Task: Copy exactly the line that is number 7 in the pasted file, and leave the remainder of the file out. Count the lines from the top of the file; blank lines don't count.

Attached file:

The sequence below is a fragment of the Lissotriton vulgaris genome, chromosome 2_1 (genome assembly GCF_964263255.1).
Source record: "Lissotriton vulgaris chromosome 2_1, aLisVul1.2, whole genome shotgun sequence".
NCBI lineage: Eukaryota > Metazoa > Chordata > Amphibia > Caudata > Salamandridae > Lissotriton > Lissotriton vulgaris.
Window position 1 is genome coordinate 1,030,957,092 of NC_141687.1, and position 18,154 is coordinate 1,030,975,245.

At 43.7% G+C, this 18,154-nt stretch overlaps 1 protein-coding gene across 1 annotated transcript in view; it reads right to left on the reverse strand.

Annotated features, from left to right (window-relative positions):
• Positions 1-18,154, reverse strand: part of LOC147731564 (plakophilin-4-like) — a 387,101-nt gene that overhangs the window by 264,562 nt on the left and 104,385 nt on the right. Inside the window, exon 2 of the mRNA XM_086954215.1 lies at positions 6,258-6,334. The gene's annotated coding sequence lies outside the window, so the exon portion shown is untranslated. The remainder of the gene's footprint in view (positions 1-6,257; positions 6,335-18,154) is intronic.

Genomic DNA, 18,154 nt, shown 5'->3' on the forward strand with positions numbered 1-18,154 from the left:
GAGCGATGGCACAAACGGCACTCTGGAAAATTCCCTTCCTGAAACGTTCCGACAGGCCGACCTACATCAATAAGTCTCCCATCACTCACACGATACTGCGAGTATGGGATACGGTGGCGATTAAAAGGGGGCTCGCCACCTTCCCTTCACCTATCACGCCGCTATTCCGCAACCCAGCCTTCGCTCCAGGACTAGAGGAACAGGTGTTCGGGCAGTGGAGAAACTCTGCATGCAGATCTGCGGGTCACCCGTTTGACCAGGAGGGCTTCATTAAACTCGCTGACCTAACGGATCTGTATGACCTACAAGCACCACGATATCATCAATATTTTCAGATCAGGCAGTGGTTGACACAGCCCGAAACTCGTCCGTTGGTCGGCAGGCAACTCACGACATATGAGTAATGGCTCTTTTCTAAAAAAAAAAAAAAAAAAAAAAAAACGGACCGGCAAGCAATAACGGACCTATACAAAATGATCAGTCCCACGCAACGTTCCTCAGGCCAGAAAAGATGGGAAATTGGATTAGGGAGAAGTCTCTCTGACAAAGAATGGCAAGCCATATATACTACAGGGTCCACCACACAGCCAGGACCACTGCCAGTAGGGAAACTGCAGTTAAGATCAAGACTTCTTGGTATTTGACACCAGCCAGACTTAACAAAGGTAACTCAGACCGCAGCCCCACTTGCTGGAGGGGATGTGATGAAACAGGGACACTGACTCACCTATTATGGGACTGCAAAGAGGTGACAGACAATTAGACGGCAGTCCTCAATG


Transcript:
• Positions 1-18,154, reverse strand: part of LOC147731564 (plakophilin-4-like) — a 387,101-nt gene that overhangs the window by 264,562 nt on the left and 104,385 nt on the right. Inside the window, exon 2 of the mRNA XM_086954215.1 lies at positions 6,258-6,334. The gene's annotated coding sequence lies outside the window, so the exon portion shown is untranslated. The remainder of the gene's footprint in view (positions 1-6,257; positions 6,335-18,154) is intronic.